Saturday, May 8, 2010

Baby Jail: Welcoming Play Space or Psychological Torture?

It's time to find a way to contain The Grape, so I thought I'd go out and buy a play pen. I vaguely remember my younger sister (and several puppies) playing in such a contraption, and my mom suggested it might be a good purchase.

I didn't see any play pens in the cute boutique on the corner so I reluctantly schlepped to that big ugly baby gear store in the suburbs.

After wandering aimlessly under the fluorescent glare for ten minutes, I consulted a salesperson. "You can't say play pen anymore. It's damaging to the child's psyche. They're play yards these days," she explained, completely seriously.

Did I mention that The Grape is barely nine months old? Did I have to? I mean, he was sitting in his stroller during this whole exercise. I doubt he'll remember any of what transpired. And isn't that part of the beauty of parenting? You have a good two to three years to screw up seemingly basic things like play pens without permanently damaging your offspring.

When the sales woman finally calmed down enough to show me the alleged play yard, it was a travel crib. No good. Next she showed me an enormous plastic enclosure. The picture on the box featured an exuberant Golden Retriever behind the cage-like bars. Such a system might work well, if we didn't live in a smallish city apartment, but this take on baby jail would take up my entire living room. Maybe I'll get desperate enough to sacrifice the adult sitting area eventually, but I'm not there yet.

I shook my head and said, "So let me understand this. It's damaging to put him in a play pen, but a kennel is alright?" Then we left, empty handed and determined to find the elusive product elsewhere. I might be running out of time.

While The Grape hasn't figured out how to crawl, he's surprisingly adept at pushing himself backwards and getting his feet tangled in furniture. Also, his personal settings seem stuck on self destruction mode. His eyes gleam as they hone in on a power cord or an empty electrical socket.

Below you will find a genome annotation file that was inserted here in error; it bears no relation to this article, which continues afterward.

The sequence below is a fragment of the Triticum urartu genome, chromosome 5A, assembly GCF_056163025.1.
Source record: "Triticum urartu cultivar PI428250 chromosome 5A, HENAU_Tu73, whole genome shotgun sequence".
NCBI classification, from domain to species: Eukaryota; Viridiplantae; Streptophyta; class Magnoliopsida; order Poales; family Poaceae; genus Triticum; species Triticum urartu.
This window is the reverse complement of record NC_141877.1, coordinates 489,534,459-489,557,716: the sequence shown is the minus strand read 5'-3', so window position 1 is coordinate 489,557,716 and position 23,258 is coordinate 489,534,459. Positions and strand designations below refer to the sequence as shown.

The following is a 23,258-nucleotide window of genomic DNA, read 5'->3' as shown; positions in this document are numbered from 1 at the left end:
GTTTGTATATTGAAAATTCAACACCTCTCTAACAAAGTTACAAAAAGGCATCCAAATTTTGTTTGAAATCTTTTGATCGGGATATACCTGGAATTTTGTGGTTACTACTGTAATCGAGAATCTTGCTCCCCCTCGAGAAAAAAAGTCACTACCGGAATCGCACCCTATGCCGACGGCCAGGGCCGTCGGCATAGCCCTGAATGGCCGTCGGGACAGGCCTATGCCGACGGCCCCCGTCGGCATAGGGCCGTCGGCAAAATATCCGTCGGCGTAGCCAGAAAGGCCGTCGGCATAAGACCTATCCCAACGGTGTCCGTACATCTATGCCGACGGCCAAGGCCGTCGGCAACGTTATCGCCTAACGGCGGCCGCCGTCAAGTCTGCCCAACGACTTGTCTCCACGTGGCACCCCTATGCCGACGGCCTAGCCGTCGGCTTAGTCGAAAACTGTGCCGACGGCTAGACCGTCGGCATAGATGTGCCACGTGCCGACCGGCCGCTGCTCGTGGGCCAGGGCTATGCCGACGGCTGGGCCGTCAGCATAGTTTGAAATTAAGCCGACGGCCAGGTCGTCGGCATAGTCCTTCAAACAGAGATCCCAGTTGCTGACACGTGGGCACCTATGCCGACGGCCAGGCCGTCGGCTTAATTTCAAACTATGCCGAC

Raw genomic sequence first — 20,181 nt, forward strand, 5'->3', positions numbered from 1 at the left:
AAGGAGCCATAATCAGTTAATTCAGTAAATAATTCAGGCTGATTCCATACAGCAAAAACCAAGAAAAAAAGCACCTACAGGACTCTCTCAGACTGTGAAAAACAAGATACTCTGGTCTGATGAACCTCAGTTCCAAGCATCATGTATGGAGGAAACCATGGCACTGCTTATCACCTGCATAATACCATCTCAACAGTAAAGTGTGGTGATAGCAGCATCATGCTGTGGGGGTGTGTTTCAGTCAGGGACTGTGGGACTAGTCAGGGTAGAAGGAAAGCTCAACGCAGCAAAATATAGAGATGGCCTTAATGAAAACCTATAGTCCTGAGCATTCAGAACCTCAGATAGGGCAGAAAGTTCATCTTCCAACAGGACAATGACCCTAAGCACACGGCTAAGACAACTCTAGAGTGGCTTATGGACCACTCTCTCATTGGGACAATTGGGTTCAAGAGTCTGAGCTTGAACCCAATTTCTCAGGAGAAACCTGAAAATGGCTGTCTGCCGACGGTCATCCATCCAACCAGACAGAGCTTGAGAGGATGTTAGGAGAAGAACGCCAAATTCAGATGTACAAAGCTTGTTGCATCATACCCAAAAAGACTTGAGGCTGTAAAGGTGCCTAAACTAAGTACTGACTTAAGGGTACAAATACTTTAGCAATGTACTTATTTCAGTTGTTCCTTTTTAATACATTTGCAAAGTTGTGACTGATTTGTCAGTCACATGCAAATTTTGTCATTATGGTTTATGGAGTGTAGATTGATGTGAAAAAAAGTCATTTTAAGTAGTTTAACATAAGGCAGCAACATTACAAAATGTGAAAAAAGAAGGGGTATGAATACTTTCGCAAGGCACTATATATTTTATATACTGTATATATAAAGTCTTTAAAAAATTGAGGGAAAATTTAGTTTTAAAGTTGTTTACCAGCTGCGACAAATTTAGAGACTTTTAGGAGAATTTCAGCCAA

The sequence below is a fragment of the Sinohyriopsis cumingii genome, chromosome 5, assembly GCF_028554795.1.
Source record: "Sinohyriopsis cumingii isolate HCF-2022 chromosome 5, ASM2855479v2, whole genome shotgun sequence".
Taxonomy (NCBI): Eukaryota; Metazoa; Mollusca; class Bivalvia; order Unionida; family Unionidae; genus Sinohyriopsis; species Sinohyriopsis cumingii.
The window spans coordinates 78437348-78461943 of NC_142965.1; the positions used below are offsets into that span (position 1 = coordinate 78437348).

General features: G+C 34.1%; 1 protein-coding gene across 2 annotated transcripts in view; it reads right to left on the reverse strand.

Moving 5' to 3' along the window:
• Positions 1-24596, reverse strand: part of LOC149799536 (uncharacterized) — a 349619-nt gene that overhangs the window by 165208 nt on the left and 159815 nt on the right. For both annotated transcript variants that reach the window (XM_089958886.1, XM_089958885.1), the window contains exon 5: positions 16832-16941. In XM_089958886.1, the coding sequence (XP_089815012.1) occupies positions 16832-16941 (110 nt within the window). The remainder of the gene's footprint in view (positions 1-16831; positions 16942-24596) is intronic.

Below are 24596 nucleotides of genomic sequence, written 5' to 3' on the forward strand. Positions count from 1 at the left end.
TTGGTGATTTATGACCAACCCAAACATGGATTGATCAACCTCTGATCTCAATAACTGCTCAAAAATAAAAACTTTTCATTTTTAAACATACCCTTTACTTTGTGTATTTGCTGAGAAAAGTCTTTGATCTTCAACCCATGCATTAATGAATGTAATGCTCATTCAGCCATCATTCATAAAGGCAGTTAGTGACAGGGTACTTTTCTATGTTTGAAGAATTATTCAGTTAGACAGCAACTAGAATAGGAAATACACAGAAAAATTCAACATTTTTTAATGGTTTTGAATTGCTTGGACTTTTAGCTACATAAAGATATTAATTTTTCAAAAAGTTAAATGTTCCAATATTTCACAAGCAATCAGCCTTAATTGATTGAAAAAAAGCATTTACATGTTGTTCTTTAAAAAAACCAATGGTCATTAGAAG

Many people hire professional baby proofing consultants to batten down every hatch in the home. Toilets are clamped shut, cabinets rendered inaccessible without a twelve digit code. The consultants confiscate fireplace tools, remove blinds and install alarm sensors under rugs to detect any unauthorized movement beyond the parameters of the Designated Safe Play Space.

My brother and sister-in-law (who are fantastic and loving parents) hired one of these people. Six hours later, their previously charming home resembled a padded, maximum security institution for mentally unstable criminals. I was dismayed to visit and find the toilet seat locked down with something resembling a vise from sixth grade wood shop. I was not, however, the least bit surprised. This level of caution fits completely with their overall parenting philosophy, which can be summarized as: "OH MY GOD! SHE'S GOING TO DIE!!!"

On some level, they buy into the popular notion that jailing the baby for short periods of time is somehow wrong. Doing so would be an admission that they cannot watch her every second of every day of the first three years of her life. So they jail all their stuff instead and let her run amok over hundreds of square feet of empty carpeting.

For better or worse, I don't share this philosophy. Maybe it's because I don't remember my mom's house being like that when my sister was in the infant-toddler age group. Maybe I have an antiquated, wrong headed notion that if everything is padded, he'll never learn the word "no."

Also, I watch friends who are raising kid number two or three, and they make their homes safer without creating a state of complete lock down. So, for now at least, I do what they do: I put the fragile things out of reach and gate the stairs. I've purchased plastic plugs for the sockets and latches for the cutlery drawers.

Still, it would be nice to be able to turn my back long enough to take a shower, pay a few bills or get dinner going. So if anyone has one of those retro play pens I could borrow (I'd be extra interested in wacky old millennium color schemes), I'd be delighted to take it off your hands.

1 comment:

  1. When Veera was born, we were flooded with second-hand baby stuff from friends and relatives, including two cribs. We put the extra one in the kitchen, and it works great: keeps her safe while the adult in charge is cooking but allows her to be entertained at the same time. It's also right next to the window, so she can watch people and dogs and cars going by. The crib still comes in useful, although she's already 1 year and 9 months old.

    Probably not such a practical idea for a tiny apartment kitchen though...